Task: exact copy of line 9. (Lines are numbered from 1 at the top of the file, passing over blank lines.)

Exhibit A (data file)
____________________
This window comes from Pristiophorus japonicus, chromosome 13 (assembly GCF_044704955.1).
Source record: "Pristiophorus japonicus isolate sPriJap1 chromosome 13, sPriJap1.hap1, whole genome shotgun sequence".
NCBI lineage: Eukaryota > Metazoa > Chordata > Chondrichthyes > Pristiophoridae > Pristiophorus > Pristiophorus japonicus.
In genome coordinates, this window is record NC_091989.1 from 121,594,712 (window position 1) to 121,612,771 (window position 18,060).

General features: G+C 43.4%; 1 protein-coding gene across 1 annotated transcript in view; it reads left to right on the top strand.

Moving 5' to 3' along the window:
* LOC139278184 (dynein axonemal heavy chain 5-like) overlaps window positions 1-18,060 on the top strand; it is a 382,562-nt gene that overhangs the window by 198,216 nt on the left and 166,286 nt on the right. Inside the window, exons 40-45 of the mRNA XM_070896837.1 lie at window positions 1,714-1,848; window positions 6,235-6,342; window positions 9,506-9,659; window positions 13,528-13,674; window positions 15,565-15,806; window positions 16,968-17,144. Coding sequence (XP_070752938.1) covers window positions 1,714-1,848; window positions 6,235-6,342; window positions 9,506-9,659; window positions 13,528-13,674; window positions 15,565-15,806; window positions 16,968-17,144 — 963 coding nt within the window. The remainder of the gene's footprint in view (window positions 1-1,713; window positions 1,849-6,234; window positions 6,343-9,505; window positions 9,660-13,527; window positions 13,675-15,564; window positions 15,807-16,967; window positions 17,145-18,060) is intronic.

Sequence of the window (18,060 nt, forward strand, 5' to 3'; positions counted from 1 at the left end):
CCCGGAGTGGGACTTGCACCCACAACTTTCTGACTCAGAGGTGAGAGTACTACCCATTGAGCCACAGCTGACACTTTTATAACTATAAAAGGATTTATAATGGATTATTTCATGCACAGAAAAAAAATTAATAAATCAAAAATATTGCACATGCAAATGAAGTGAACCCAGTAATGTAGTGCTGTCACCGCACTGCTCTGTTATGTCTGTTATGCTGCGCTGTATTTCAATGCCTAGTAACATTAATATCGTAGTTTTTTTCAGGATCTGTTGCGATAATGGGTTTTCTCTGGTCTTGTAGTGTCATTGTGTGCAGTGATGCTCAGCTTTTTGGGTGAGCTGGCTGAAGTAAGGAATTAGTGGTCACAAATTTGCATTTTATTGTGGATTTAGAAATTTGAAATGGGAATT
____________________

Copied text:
CCCGGAGTGGGACTTGCACCCACAACTTTCTGACTCAGAGGTGAGAGTACTACCCATTGAGCCACAGCTGACACTTTTATAACTATAAAAGGATTTATAATGGATTATTTCATGCACAGAAAAAAAATTAATAAATCAAAAATATTGCACATGCAAATGAAGTGAACCCAGTAATGTAGTGCTGTCACCGCACTGCTCTGTTATGTCTGTTATGCTGCGCTGTATTTCAATGCCTAGTAACATTAATATCGTAGTTTTTTTCAGGATCTGTTGCGATAATGGGTTTTCTCTGGTCTTGTAGTGTCATTGTGTGCAGTGATGCTCAGCTTTTTGGGTGAGCTGGCTGAAGTAAGGAATTAGTGGTCACAAATTTGCATTTTATTGTGGATTTAGAAATTTGAAATGGGAATT